(On how he deals with critical fans) -- “You have a firm belief in what you’ve learned throughout the years as a coach.  I’ve got to work for some pretty good ones, some pretty good ones that people have been critical of them too. Some of them have three Super Bowl rings as a head coach.  You can’t let anything affect you. You have to believe in a certain system, you have to believe in the fundamentals that you’ve been taught, you have to believe in the players, you have to coach them, you have to teach them and that’s all you can do.  You know you go out there, you do your best, you have belief in what you’re doing, you present it to the players and then you go out there and make them do it.”

(On what he meant when he said the courage to call the throwback) -- “I don’t know if I should say courage.  I think belief that the player is going to go out there and do it and execute it at that critical juncture of the game.  It’s something that you practice, practice, practice and I think as you get your bearings and you have some more games under your belt, it’s easier to do.”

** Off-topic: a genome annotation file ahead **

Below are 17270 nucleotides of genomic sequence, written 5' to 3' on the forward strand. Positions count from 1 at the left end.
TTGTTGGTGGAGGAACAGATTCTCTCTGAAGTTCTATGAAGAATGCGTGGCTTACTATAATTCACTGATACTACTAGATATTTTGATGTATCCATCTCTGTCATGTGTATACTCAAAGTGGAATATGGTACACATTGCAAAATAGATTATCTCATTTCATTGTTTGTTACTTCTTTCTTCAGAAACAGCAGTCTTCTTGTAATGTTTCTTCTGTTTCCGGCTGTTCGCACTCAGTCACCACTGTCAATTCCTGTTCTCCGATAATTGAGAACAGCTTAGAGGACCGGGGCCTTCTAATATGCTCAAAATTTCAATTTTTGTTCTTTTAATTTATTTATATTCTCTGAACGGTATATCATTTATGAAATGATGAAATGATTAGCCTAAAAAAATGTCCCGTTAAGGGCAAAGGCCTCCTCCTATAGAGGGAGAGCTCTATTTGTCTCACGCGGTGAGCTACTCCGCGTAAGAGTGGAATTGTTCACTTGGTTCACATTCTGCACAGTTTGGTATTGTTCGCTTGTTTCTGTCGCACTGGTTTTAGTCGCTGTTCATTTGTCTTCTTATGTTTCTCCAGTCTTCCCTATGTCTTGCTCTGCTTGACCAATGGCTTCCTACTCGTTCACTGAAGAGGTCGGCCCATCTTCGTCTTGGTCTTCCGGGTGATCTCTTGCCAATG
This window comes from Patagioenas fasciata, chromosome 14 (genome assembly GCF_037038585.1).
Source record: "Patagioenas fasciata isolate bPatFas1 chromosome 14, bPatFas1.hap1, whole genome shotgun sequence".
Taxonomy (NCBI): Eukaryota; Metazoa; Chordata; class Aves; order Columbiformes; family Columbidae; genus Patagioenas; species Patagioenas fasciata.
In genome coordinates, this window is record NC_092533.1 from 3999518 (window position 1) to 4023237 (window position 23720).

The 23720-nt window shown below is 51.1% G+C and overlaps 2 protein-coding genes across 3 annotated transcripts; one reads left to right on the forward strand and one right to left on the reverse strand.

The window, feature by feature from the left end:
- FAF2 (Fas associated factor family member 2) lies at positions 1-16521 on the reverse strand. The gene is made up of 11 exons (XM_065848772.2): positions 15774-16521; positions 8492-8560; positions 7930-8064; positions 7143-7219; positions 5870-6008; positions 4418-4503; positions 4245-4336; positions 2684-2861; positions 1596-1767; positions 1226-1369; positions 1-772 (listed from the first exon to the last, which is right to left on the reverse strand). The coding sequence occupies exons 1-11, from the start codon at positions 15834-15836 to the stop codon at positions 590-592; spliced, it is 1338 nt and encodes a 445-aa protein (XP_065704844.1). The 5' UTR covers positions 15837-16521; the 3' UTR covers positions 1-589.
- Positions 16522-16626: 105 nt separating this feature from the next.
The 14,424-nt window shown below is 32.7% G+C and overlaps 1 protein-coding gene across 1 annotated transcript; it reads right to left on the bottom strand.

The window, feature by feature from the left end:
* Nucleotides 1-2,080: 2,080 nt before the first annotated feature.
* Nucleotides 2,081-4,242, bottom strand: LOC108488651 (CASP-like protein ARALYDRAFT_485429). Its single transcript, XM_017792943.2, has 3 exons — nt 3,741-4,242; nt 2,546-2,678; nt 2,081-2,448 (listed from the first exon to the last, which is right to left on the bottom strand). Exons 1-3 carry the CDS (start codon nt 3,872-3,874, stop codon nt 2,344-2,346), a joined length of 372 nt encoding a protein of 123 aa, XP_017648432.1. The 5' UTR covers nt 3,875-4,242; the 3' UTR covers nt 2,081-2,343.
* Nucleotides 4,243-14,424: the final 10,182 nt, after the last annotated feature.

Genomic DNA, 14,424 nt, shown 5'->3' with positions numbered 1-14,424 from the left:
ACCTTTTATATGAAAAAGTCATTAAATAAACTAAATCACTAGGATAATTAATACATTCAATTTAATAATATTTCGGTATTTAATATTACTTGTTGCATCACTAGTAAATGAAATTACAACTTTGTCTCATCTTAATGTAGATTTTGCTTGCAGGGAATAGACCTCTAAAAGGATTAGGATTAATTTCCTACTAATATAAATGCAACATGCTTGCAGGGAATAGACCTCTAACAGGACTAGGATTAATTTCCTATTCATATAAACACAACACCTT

(On if McCoy showed him something on that last drive of regulation that he wasn’t sure about before then) -- “We had a two minute drive in practice on Friday and it didn’t go like it went in the game.  He was calm on the sideline which he’s been since he’s been out there and he kind of geared everybody up and said this is what we’re going to do.  He knew what plays we were running, he felt comfortable with the plays that we had for that package for that game.  He missed a couple throws in that drive and he was very stoic and calm and cool and collected, it was nice to see.  It was definitely nice to see, to do that in that situation against that defense.  It was tough and he did a nice job.  Hopefully, he’ll have more of those.”